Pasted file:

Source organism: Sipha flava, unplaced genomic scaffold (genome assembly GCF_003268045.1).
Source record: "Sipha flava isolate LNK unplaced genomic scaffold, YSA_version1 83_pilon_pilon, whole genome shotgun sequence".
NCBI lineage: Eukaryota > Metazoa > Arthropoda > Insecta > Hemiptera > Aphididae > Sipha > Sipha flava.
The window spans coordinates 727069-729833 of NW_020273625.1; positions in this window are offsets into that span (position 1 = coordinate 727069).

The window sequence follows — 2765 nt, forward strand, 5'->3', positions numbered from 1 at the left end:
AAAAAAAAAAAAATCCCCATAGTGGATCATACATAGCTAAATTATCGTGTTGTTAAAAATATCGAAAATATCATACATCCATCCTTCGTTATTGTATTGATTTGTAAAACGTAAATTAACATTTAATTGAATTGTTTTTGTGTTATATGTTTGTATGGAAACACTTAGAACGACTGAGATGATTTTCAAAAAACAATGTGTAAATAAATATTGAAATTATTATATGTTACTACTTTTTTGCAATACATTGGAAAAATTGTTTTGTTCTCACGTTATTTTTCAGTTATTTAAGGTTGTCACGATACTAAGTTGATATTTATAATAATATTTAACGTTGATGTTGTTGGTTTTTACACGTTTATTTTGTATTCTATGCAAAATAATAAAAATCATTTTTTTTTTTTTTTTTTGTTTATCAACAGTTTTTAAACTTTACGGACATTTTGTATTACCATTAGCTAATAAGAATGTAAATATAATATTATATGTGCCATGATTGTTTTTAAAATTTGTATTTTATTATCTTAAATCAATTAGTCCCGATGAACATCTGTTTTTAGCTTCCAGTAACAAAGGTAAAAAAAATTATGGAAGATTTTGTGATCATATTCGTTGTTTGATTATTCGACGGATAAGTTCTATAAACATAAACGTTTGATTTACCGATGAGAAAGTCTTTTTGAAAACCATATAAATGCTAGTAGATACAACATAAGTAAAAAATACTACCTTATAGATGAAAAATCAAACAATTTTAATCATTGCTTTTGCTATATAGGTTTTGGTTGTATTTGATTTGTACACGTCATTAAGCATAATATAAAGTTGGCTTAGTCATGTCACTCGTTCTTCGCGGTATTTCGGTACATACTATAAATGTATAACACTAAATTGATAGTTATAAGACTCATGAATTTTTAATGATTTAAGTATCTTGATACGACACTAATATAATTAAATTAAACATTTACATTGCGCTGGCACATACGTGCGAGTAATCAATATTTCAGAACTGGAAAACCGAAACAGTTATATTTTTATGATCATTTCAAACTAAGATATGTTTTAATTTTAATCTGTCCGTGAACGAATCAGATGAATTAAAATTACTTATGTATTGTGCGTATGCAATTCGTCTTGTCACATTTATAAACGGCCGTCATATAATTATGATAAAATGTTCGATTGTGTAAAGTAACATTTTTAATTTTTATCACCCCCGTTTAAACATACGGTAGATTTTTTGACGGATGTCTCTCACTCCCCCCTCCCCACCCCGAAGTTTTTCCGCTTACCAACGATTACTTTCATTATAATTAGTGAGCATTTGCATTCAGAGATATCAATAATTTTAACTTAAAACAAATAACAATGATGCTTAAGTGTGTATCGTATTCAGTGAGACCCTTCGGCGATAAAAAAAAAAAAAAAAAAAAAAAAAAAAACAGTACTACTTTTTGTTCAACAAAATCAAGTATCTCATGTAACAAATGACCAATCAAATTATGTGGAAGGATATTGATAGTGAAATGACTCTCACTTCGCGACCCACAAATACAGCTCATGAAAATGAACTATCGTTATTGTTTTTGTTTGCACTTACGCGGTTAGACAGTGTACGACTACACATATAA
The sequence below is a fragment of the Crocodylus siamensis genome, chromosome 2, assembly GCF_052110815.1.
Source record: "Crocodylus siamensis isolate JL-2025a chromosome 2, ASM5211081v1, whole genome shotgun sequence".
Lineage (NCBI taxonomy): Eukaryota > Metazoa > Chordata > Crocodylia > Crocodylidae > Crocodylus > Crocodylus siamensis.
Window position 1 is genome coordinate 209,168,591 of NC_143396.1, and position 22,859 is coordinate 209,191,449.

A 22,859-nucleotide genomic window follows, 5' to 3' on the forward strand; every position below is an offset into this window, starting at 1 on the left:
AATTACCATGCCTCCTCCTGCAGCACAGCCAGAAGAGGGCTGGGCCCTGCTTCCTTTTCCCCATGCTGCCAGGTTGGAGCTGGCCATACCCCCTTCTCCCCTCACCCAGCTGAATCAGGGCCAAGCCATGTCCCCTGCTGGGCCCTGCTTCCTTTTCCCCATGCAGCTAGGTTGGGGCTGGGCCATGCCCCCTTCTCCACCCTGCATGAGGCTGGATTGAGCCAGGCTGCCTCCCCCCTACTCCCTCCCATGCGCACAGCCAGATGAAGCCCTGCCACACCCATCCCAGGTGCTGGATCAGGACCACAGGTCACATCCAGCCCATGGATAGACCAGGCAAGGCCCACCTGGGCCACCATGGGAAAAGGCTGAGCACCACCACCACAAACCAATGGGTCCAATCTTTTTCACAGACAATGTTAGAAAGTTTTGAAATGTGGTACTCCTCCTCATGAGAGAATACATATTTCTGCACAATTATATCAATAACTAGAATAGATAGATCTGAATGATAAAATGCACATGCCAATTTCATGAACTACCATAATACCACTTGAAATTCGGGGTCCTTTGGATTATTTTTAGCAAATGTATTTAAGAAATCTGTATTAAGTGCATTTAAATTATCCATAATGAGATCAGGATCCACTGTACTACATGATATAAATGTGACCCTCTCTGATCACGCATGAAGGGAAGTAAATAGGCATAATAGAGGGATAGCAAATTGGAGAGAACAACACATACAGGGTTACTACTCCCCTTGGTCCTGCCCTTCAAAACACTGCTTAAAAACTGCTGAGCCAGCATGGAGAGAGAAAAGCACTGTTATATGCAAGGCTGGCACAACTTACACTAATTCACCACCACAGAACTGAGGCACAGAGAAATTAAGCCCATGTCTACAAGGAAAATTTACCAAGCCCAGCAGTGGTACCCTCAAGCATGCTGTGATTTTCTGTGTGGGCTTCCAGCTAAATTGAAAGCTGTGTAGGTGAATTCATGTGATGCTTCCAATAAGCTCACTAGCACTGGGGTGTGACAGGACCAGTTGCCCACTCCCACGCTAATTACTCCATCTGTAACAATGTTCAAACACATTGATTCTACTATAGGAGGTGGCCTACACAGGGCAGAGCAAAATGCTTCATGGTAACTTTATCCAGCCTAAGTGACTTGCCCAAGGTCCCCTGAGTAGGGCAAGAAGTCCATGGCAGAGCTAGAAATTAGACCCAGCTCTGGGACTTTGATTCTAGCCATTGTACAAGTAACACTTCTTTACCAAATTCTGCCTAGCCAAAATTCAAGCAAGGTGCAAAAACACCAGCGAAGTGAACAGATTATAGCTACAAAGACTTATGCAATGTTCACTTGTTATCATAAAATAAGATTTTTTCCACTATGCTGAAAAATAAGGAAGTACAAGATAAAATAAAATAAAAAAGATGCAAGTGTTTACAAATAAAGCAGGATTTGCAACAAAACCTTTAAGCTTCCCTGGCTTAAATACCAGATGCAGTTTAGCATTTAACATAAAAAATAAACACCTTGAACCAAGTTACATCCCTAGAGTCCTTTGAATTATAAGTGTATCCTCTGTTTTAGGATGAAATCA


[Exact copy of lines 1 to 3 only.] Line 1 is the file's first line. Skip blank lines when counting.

Source organism: Sipha flava, unplaced genomic scaffold (genome assembly GCF_003268045.1).
Source record: "Sipha flava isolate LNK unplaced genomic scaffold, YSA_version1 83_pilon_pilon, whole genome shotgun sequence".
NCBI lineage: Eukaryota > Metazoa > Arthropoda > Insecta > Hemiptera > Aphididae > Sipha > Sipha flava.